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June 02, 2012

US Shifting Bulk of Warships to Asia-Pacific

by Sara Schonhardt

JAKARTA - U.S. Defense Secretary Leon Panetta says the United States will shift the bulk of its warships to the Asia-Pacific region in the coming years as part of a new military rebalancing to guarantee a strong and continued U.S. presence in the region.
 
U.S. Defense Secretary Leon Panetta said Saturday the United States will move 60 percent of its naval fleet to the Asia-Pacific by 2020.  Currently, its fleet of 285 cruisers, destroyers, littoral combat ships and submarines is evenly divided between the Atlantic and Pacific theaters.
 
Panetta laid out the plan in a speech Saturday to regional allies at the 11th International Institute of Strategic Studies (IISS) Asia Security Summit: The Shangri-La Dialogue in Singapore.
 
"Our approach to achieving the long-term goal in the Asia-Pacific is to stay firmly committed to a basic set of shared principles, principles that promote international rules and order to advance peace and security in the region," said Panetta.
 
The country's scaled back defense budget will shrink Pentagon spending by $487 billion over the next decade, but Panetta said the United States will use its resources to enhance the technology of its weapons systems and replace old ships with new, more advanced ones.
 
China
 
He said the U.S. was also committed to building a healthy, stable and reliable military-to-military relationship with China.
 
Beijing has balked at a larger U.S. presence in the rapidly developing region, but Panetta sought to dispel perceptions that the rebalancing is a way of challenging China's increasing power.
 
"I reject that view entirely.  Our effort to renew and intensify our involvement in Asia is fully compatible, fully compatible with the development and growth of China," said Panetta.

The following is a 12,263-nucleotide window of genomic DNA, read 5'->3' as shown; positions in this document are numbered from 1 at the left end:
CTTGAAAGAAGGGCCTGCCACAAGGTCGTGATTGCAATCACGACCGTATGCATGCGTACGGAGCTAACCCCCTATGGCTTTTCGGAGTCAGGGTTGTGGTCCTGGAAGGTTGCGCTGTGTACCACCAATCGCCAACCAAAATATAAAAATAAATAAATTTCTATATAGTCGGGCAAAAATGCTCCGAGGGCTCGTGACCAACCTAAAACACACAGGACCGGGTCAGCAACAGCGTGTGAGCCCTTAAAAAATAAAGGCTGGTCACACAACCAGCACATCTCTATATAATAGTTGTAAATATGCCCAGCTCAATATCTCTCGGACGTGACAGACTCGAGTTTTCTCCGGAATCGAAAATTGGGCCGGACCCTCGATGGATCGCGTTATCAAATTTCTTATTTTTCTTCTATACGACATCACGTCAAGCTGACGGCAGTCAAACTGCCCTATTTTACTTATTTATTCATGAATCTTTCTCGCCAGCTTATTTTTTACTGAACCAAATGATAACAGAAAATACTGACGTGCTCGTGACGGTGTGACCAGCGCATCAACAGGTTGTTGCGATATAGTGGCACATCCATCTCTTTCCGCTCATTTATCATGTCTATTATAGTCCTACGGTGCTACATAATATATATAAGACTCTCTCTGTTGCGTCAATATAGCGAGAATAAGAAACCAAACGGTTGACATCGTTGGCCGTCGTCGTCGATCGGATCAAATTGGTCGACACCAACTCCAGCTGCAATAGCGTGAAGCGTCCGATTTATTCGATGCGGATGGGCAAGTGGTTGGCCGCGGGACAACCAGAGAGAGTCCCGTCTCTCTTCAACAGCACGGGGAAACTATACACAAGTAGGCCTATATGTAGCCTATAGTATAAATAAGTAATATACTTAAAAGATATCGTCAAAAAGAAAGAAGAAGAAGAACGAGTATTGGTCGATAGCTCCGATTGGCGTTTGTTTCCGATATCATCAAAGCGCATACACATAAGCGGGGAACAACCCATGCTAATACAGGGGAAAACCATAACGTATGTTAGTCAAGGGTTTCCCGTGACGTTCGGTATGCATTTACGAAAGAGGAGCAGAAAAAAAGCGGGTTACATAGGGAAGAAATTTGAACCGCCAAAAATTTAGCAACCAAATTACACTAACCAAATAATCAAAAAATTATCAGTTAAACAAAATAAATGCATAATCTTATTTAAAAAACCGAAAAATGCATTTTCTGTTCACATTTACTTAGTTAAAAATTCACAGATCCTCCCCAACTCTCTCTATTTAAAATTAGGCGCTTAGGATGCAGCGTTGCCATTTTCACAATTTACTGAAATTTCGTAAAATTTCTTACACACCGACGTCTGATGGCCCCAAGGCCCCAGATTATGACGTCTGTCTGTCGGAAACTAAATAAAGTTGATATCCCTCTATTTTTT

China has been seen as flexing its military muscle in the region in recent years, by among other things, stirring up territorial disputes over the resource-rich South China Sea. Although the Philippines, Vietnam and several other countries stake claims to the area, China claims it as its own.
 
Panetta said China was a key to developing a peaceful, prosperous and secure Asia-Pacific by "respecting" the maritime rules that have governed the region for decades. 
 
South Korea

Among other topics, Panetta underlined a key treaty alliance with South Korea, emphasizing that the U.S. military presence there would not be reduced despite a drop in the overall size of its ground forces in the coming years.
 
On military-to-military ties, the U.S. defense secretary said the United States would enhance its cooperation with Thailand, which hosts an annual military exercise called Cobra Gold. Last year, the U.S. Pacific Command conducted 172 military exercises with more than 20 different countries and plans to increase the number and size of these events in the Asia-Pacific.
 
Some analysts say a global shift in defense spending is another reason the United States may want to play a larger role in the region. The International Institute for Strategic Studies, which hosted the dialogue, predicts that defense spending in Asia will surpass that of Europe this year.
 
Most of the region's defense ministers attended the conference with the exception of China, which sent a top official from the Academy of Military Sciences. During a regular Foreign Ministry briefing Thursday, however, Chinese government spokesman Liu Weimin commented on Panetta's visit.
 
"China respects the presence and interests in the Asia-Pacific and hopes it will play a positive role in this region. We also hope the U.S. will respect China's interests and concerns in this region," said Liu.
 
The U.S. defense secretary will now go on to Vietnam and India. On the latter stop, he is expected to discuss ways to deepen the defense partnership with New Delhi.